val (state, dispatch) = React.useReducer[State,Action](reducer, State())
      authState => dispatch(AuthChanged(authState)),
      t => logger.error(s"$Name: Unable to register for auth state changes. $t")

    // css-in-js using Microsoft fabric, memoized
    val cn = getClassNames(resolve[StyleProps, Styles](new StyleProps {
      className = props.rootClassName
    }, getStyles, props.styles))

    def cprops =
      // render prop value for a child
        // cb for which panel is showing
        s => state.shows.get(s).getOrElse(false),
        // dispatch a "show panel" change
        (s,f) => dispatch(Show(s,f)),
        // className
        // className
        // isLoggedIn
        state.auth == Auth.LoggedIn
      state.auth match {
        case Auth.LoggingIn => Waiting(new Waiting.Props {
          message = "Preparing the application..."
        case Auth.LoggedOut => Login(new Login.Props {
          message = "Please log in."
        case  => props.child(cprops)
  // ...

You should notice that we did not use a router library but we could have.

Does it help?

Well…I think it is debatable. Using hooks does not make impure function pure. Using the rest of scalajs-reaction’s library can help here as it has a “react component” type that follows ReasonReact’s API which is already an improvement and has a bulti-in router. To change the pure/impure aspect, the API becomes much more complicated.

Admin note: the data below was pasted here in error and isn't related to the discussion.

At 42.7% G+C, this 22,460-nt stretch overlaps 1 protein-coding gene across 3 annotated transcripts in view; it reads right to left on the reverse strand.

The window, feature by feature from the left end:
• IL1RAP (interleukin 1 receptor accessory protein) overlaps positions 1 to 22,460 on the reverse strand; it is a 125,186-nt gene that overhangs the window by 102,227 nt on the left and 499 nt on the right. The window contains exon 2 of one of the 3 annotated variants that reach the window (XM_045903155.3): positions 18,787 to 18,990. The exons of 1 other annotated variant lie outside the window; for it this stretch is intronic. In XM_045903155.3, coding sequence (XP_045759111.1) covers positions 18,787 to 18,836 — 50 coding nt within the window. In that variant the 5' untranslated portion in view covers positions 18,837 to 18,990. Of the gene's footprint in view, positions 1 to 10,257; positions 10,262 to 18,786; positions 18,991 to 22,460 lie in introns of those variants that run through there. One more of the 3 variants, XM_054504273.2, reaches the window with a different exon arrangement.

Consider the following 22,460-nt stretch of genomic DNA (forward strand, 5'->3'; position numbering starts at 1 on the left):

In the end, we really had about the same amount of code compared to scalajs-reaction (which is a big improvement over standard reactjs) but it was nice that using monix and scala.js we could pull that code out into another object alot easier than before. Using hooks is a bit more succinct than even scalajs-reaction’s component interface but not by much. By having much of the code outside a react component and using pure functions for those, testability did improve.

One thing I do not like about hooks is that if I want to run an effect after a state change, the reducer API does not allow this. In scalajs-reaction, that follows the ReasonReact model, the reducer can be explicit about generating a state change or not, as well as add an effect that runs after the state change–it’s in the API. With hooks, you have to add in a useEffect hook inside another hook to compose the two hooks together. Not hard to do, but more work than scalajs-reaction’s component model with a builtin reducer.

Our Auth object can be used in react-native without change. scalajs-reaction supports react-native. We could use the hook in a PWA, a react-native application or a PWA–three compelling environments for scala.js where bundle size is less critical.

If we wanted to design application state that can be broken out into major sub-components and have these components be relatively independent of react and each other, it did help. Using react hooks, monix and scala.js feels like a win.

That’s it!